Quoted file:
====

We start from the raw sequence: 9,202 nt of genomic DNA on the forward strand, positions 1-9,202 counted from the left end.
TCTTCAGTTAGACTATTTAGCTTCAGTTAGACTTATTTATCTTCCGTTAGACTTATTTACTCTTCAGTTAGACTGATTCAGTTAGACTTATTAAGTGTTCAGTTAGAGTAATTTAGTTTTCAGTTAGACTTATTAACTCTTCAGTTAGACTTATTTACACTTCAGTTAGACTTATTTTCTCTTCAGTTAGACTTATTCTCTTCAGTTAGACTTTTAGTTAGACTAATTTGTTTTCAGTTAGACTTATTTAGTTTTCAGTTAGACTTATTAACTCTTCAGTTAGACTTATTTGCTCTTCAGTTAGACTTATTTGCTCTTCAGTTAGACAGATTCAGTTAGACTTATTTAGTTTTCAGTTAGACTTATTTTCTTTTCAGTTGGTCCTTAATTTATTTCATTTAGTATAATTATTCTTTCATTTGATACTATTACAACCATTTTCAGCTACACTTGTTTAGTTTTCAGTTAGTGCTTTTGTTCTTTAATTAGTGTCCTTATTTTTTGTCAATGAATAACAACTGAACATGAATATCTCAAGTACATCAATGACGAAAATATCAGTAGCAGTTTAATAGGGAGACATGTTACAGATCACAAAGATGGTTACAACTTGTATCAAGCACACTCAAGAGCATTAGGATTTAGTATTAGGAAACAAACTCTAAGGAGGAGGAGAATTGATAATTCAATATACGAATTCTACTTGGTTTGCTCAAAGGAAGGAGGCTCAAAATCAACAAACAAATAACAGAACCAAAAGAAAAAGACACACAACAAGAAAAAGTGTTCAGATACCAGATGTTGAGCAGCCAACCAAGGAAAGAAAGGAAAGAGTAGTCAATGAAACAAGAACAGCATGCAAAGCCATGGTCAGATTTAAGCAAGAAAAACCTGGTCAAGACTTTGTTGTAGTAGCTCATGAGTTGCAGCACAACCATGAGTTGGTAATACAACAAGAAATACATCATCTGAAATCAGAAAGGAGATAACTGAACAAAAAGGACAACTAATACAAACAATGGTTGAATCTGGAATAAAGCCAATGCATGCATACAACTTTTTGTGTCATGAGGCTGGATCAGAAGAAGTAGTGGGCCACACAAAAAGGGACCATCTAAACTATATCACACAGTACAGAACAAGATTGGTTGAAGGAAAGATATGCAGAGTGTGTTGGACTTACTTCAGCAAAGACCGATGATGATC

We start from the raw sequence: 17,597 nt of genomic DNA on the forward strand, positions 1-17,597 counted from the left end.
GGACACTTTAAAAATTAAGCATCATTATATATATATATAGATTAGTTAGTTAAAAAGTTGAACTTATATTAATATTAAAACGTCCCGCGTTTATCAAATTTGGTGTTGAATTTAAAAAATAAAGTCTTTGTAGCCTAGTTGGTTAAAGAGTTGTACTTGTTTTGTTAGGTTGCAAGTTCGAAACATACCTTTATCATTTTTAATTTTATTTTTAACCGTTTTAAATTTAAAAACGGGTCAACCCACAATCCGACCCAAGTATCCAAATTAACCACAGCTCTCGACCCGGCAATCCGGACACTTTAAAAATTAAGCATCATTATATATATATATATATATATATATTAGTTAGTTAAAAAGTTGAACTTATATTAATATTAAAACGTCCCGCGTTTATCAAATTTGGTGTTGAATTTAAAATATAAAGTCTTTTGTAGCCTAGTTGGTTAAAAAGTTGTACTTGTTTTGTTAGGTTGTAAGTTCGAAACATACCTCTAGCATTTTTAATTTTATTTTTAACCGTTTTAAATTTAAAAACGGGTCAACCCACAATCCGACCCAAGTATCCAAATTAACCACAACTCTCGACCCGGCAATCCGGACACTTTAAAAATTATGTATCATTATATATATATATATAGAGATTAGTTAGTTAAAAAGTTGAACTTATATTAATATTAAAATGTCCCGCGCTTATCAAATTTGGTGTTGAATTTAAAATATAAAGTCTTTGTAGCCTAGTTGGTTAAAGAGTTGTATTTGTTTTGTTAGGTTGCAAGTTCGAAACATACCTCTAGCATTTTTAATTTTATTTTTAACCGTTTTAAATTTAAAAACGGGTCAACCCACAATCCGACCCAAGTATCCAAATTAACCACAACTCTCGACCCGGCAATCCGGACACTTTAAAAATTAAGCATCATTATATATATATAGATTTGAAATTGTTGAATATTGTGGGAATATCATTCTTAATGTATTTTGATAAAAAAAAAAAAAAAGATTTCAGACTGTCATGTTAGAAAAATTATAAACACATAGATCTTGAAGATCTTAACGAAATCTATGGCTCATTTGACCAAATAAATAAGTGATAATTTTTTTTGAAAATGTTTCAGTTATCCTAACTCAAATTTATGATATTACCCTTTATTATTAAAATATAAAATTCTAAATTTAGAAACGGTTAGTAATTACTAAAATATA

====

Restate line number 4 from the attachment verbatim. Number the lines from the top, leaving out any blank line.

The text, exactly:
GGACACTTTAAAAATTAAGCATCATTATATATATATATAGATTAGTTAGTTAAAAAGTTGAACTTATATTAATATTAAAACGTCCCGCGTTTATCAAATTTGGTGTTGAATTTAAAAAATAAAGTCTTTGTAGCCTAGTTGGTTAAAGAGTTGTACTTGTTTTGTTAGGTTGCAAGTTCGAAACATACCTTTATCATTTTTAATTTTATTTTTAACCGTTTTAAATTTAAAAACGGGTCAACCCACAATCCGACCCAAGTATCCAAATTAACCACAGCTCTCGACCCGGCAATCCGGACACTTTAAAAATTAAGCATCATTATATATATATATATATATATATATTAGTTAGTTAAAAAGTTGAACTTATATTAATATTAAAACGTCCCGCGTTTATCAAATTTGGTGTTGAATTTAAAATATAAAGTCTTTTGTAGCCTAGTTGGTTAAAAAGTTGTACTTGTTTTGTTAGGTTGTAAGTTCGAAACATACCTCTAGCATTTTTAATTTTATTTTTAACCGTTTTAAATTTAAAAACGGGTCAACCCACAATCCGACCCAAGTATCCAAATTAACCACAACTCTCGACCCGGCAATCCGGACACTTTAAAAATTATGTATCATTATATATATATATATAGAGATTAGTTAGTTAAAAAGTTGAACTTATATTAATATTAAAATGTCCCGCGCTTATCAAATTTGGTGTTGAATTTAAAATATAAAGTCTTTGTAGCCTAGTTGGTTAAAGAGTTGTATTTGTTTTGTTAGGTTGCAAGTTCGAAACATACCTCTAGCATTTTTAATTTTATTTTTAACCGTTTTAAATTTAAAAACGGGTCAACCCACAATCCGACCCAAGTATCCAAATTAACCACAACTCTCGACCCGGCAATCCGGACACTTTAAAAATTAAGCATCATTATATATATATAGATTTGAAATTGTTGAATATTGTGGGAATATCATTCTTAATGTATTTTGATAAAAAAAAAAAAAAAGATTTCAGACTGTCATGTTAGAAAAATTATAAACACATAGATCTTGAAGATCTTAACGAAATCTATGGCTCATTTGACCAAATAAATAAGTGATAATTTTTTTTGAAAATGTTTCAGTTATCCTAACTCAAATTTATGATATTACCCTTTATTATTAAAATATAAAATTCTAAATTTAGAAACGGTTAGTAATTACTAAAATATA